As a result, the Carrolls were able to choose the best of the staff from each location, all local people who operated as the frontline of the business. The model has worked at both the Liverpool and Bridgewater locations, each growing substantially. “These were endeavours that my father had accomplished,” shares Mr. Carroll.

Twelve years ago, Scott Carroll started up the Carroll Kia in Bridgewater. The team outgrew two locations and is now in a brand new facility, completed in 2011. “The Kia brand has come a long way,” says Mr. Carroll. “It’s a great product and very desirable now. It’s gone from a last resort car to top two or three on the wish-list because of the styling and the warranty.” He notes that the Kia product line is very similar to what you would see in European markets, making a unique mark on the roads of Canada’s east coast.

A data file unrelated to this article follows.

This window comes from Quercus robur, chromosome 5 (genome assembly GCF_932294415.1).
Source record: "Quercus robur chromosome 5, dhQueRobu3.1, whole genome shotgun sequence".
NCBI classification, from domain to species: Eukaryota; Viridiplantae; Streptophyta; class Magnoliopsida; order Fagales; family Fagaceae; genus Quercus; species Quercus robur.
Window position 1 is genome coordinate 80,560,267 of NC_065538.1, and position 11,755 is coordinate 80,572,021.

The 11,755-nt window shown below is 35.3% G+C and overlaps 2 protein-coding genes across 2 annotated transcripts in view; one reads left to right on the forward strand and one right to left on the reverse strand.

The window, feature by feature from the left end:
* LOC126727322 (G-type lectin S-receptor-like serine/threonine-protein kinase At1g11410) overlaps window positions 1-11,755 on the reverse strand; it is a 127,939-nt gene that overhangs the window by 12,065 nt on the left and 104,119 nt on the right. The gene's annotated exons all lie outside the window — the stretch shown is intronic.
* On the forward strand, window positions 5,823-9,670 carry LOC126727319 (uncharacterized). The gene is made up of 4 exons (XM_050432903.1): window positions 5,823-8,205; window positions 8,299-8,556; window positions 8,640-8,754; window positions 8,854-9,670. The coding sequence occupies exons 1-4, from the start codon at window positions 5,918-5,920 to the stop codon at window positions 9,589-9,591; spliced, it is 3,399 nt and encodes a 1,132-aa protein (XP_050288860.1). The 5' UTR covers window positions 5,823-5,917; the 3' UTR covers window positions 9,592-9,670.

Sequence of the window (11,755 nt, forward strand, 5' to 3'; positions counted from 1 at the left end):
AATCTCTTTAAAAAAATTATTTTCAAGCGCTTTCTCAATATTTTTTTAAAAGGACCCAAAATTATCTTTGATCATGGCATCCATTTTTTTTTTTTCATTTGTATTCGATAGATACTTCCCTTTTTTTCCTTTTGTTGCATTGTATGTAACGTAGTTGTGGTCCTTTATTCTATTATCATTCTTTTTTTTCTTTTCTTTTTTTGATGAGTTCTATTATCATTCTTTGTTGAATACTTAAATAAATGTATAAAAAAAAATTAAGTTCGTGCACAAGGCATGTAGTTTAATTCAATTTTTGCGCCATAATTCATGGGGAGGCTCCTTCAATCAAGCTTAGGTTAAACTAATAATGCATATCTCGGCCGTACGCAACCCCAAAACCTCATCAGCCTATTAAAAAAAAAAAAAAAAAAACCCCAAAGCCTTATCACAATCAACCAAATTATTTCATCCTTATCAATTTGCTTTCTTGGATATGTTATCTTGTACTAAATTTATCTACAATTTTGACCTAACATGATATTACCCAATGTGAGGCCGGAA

Two and a half years ago after the GM store in Halifax was sold, the company added the Honda dealership in Bridgewater to its portfolio. The dealership is paired with the “Honda Powerhouse,” which sells nearly every Honda product beyond the car, including motorcycles, ATVs, generators, garden tillers, and outboard motors and a full line of accessories for all products. “The business has been growing immensely,” says Mr. Carroll. “It’s a different environment; the customer is more passionate. You have to be more patient with them. They may come in for three weeks or months in a row before purchasing. I have had to learn to adjust to the pace at which that business goes in comparison to the automobile business.”